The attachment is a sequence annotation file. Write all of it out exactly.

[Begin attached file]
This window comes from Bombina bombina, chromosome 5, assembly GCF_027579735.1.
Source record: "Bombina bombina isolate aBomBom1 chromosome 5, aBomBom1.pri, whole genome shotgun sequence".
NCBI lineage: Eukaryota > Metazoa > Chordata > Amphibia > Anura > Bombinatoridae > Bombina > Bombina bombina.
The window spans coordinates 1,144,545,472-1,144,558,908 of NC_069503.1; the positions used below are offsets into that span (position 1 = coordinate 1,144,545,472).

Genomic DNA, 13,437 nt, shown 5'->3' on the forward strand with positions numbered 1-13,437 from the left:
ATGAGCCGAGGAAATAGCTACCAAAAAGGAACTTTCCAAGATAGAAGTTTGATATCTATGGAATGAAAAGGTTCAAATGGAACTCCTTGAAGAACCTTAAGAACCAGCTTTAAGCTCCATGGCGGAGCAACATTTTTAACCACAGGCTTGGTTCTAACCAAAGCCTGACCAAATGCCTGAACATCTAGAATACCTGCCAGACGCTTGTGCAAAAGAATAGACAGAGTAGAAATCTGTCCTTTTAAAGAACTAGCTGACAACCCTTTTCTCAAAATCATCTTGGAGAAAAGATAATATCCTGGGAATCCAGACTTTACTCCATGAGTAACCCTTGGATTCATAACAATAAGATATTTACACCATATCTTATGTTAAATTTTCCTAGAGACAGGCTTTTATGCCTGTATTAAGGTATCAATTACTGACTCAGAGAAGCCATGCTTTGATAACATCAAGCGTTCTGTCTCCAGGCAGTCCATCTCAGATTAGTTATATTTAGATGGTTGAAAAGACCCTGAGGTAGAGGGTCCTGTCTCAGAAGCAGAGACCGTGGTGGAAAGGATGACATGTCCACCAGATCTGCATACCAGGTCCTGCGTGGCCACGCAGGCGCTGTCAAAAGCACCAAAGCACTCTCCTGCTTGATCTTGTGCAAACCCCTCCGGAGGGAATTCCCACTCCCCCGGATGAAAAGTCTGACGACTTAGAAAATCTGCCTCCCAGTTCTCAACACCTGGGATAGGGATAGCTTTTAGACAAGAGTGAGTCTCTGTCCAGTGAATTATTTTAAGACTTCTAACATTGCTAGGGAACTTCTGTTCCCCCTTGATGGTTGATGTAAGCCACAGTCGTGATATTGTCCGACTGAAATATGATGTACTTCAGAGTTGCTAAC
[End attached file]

This window comes from Bombina bombina, chromosome 5, assembly GCF_027579735.1.
Source record: "Bombina bombina isolate aBomBom1 chromosome 5, aBomBom1.pri, whole genome shotgun sequence".
NCBI lineage: Eukaryota > Metazoa > Chordata > Amphibia > Anura > Bombinatoridae > Bombina > Bombina bombina.
The window spans coordinates 1,144,545,472-1,144,558,908 of NC_069503.1; the positions used below are offsets into that span (position 1 = coordinate 1,144,545,472).

Genomic DNA, 13,437 nt, shown 5'->3' on the forward strand with positions numbered 1-13,437 from the left:
ATGAGCCGAGGAAATAGCTACCAAAAAGGAACTTTCCAAGATAGAAGTTTGATATCTATGGAATGAAAAGGTTCAAATGGAACTCCTTGAAGAACCTTAAGAACCAGCTTTAAGCTCCATGGCGGAGCAACATTTTTAACCACAGGCTTGGTTCTAACCAAAGCCTGACCAAATGCCTGAACATCTAGAATACCTGCCAGACGCTTGTGCAAAAGAATAGACAGAGTAGAAATCTGTCCTTTTAAAGAACTAGCTGACAACCCTTTTCTCAAAATCATCTTGGAGAAAAGATAATATCCTGGGAATCCAGACTTTACTCCATGAGTAACCCTTGGATTCATAACAATAAGATATTTACACCATATCTTATGTTAAATTTTCCTAGAGACAGGCTTTTATGCCTGTATTAAGGTATCAATTACTGACTCAGAGAAGCCATGCTTTGATAACATCAAGCGTTCTGTCTCCAGGCAGTCCATCTCAGATTAGTTATATTTAGATGGTTGAAAAGACCCTGAGGTAGAGGGTCCTGTCTCAGAAGCAGAGACCGTGGTGGAAAGGATGACATGTCCACCAGATCTGCATACCAGGTCCTGCGTGGCCACGCAGGCGCTGTCAAAAGCACCAAAGCACTCTCCTGCTTGATCTTGTGCAAACCCCTCCGGAGGGAATTCCCACTCCCCCGGATGAAAAGTCTGACGACTTAGAAAATCTGCCTCCCAGTTCTCAACACCTGGGATAGGGATAGCTTTTAGACAAGAGTGAGTCTCTGTCCAGTGAATTATTTTAAGACTTCTAACATTGCTAGGGAACTTCTGTTCCCCCTTGATGGTTGATGTAAGCCACAGTCGTGATATTGTCCGACTGAAATATGATGTACTTCAGAGTTGCTAAC